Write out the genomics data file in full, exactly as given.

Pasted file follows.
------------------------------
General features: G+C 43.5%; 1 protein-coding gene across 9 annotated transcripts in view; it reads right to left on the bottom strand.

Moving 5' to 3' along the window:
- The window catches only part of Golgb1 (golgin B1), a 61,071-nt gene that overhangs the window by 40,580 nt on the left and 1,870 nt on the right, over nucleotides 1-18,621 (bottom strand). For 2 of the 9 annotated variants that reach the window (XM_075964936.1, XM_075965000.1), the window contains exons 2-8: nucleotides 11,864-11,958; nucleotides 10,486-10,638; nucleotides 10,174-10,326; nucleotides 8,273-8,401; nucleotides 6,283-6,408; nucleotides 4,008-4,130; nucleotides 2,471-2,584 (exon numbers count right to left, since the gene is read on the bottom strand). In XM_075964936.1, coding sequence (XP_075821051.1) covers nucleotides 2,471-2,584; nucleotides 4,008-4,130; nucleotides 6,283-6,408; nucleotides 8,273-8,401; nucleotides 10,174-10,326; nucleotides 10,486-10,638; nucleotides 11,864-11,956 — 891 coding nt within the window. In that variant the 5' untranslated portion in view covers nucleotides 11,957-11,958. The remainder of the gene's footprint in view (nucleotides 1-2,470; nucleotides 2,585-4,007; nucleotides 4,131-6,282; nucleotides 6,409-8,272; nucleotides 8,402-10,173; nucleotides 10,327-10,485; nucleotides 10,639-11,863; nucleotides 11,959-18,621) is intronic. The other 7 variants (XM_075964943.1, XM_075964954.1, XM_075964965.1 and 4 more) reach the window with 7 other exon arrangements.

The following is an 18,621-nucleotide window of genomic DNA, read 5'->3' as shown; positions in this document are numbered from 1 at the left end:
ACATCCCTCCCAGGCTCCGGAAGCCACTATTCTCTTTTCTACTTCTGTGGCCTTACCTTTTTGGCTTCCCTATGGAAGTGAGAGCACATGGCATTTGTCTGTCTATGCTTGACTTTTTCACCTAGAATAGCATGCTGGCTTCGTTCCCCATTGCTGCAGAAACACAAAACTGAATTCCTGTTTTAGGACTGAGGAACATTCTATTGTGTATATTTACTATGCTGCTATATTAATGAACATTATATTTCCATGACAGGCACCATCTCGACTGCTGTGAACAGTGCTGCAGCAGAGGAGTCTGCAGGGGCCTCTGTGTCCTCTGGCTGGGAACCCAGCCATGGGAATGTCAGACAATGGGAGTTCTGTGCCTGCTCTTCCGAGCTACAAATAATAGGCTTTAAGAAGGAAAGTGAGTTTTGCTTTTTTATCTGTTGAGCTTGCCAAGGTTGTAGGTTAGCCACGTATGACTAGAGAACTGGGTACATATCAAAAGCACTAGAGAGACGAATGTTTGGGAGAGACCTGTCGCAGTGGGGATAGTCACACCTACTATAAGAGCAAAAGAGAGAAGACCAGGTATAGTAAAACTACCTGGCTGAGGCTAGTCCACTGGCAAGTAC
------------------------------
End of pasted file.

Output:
General features: G+C 43.5%; 1 protein-coding gene across 9 annotated transcripts in view; it reads right to left on the bottom strand.

Moving 5' to 3' along the window:
- The window catches only part of Golgb1 (golgin B1), a 61,071-nt gene that overhangs the window by 40,580 nt on the left and 1,870 nt on the right, over nucleotides 1-18,621 (bottom strand). For 2 of the 9 annotated variants that reach the window (XM_075964936.1, XM_075965000.1), the window contains exons 2-8: nucleotides 11,864-11,958; nucleotides 10,486-10,638; nucleotides 10,174-10,326; nucleotides 8,273-8,401; nucleotides 6,283-6,408; nucleotides 4,008-4,130; nucleotides 2,471-2,584 (exon numbers count right to left, since the gene is read on the bottom strand). In XM_075964936.1, coding sequence (XP_075821051.1) covers nucleotides 2,471-2,584; nucleotides 4,008-4,130; nucleotides 6,283-6,408; nucleotides 8,273-8,401; nucleotides 10,174-10,326; nucleotides 10,486-10,638; nucleotides 11,864-11,956 — 891 coding nt within the window. In that variant the 5' untranslated portion in view covers nucleotides 11,957-11,958. The remainder of the gene's footprint in view (nucleotides 1-2,470; nucleotides 2,585-4,007; nucleotides 4,131-6,282; nucleotides 6,409-8,272; nucleotides 8,402-10,173; nucleotides 10,327-10,485; nucleotides 10,639-11,863; nucleotides 11,959-18,621) is intronic. The other 7 variants (XM_075964943.1, XM_075964954.1, XM_075964965.1 and 4 more) reach the window with 7 other exon arrangements.

The following is an 18,621-nucleotide window of genomic DNA, read 5'->3' as shown; positions in this document are numbered from 1 at the left end:
ACATCCCTCCCAGGCTCCGGAAGCCACTATTCTCTTTTCTACTTCTGTGGCCTTACCTTTTTGGCTTCCCTATGGAAGTGAGAGCACATGGCATTTGTCTGTCTATGCTTGACTTTTTCACCTAGAATAGCATGCTGGCTTCGTTCCCCATTGCTGCAGAAACACAAAACTGAATTCCTGTTTTAGGACTGAGGAACATTCTATTGTGTATATTTACTATGCTGCTATATTAATGAACATTATATTTCCATGACAGGCACCATCTCGACTGCTGTGAACAGTGCTGCAGCAGAGGAGTCTGCAGGGGCCTCTGTGTCCTCTGGCTGGGAACCCAGCCATGGGAATGTCAGACAATGGGAGTTCTGTGCCTGCTCTTCCGAGCTACAAATAATAGGCTTTAAGAAGGAAAGTGAGTTTTGCTTTTTTATCTGTTGAGCTTGCCAAGGTTGTAGGTTAGCCACGTATGACTAGAGAACTGGGTACATATCAAAAGCACTAGAGAGACGAATGTTTGGGAGAGACCTGTCGCAGTGGGGATAGTCACACCTACTATAAGAGCAAAAGAGAGAAGACCAGGTATAGTAAAACTACCTGGCTGAGGCTAGTCCACTGGCAAGTAC